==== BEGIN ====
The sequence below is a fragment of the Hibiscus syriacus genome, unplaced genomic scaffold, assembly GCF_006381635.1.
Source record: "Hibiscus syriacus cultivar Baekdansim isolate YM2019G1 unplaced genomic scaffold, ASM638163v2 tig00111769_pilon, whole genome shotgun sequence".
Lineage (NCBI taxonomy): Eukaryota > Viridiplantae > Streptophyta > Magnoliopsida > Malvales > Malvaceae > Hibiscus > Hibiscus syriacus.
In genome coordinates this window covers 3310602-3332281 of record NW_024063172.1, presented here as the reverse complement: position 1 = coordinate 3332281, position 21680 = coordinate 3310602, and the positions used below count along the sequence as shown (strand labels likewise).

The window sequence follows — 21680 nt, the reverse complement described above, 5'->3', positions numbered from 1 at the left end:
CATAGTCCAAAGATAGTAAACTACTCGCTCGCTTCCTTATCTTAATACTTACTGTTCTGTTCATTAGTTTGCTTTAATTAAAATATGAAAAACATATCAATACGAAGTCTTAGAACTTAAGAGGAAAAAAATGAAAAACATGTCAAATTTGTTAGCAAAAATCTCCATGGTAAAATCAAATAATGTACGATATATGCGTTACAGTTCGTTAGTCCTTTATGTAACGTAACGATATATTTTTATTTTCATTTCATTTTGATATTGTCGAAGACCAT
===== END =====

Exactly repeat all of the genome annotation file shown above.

The sequence below is a fragment of the Hibiscus syriacus genome, unplaced genomic scaffold, assembly GCF_006381635.1.
Source record: "Hibiscus syriacus cultivar Baekdansim isolate YM2019G1 unplaced genomic scaffold, ASM638163v2 tig00111769_pilon, whole genome shotgun sequence".
Lineage (NCBI taxonomy): Eukaryota > Viridiplantae > Streptophyta > Magnoliopsida > Malvales > Malvaceae > Hibiscus > Hibiscus syriacus.
In genome coordinates this window covers 3310602-3332281 of record NW_024063172.1, presented here as the reverse complement: position 1 = coordinate 3332281, position 21680 = coordinate 3310602, and the positions used below count along the sequence as shown (strand labels likewise).

The window sequence follows — 21680 nt, the reverse complement described above, 5'->3', positions numbered from 1 at the left end:
CATAGTCCAAAGATAGTAAACTACTCGCTCGCTTCCTTATCTTAATACTTACTGTTCTGTTCATTAGTTTGCTTTAATTAAAATATGAAAAACATATCAATACGAAGTCTTAGAACTTAAGAGGAAAAAAATGAAAAACATGTCAAATTTGTTAGCAAAAATCTCCATGGTAAAATCAAATAATGTACGATATATGCGTTACAGTTCGTTAGTCCTTTATGTAACGTAACGATATATTTTTATTTTCATTTCATTTTGATATTGTCGAAGACCAT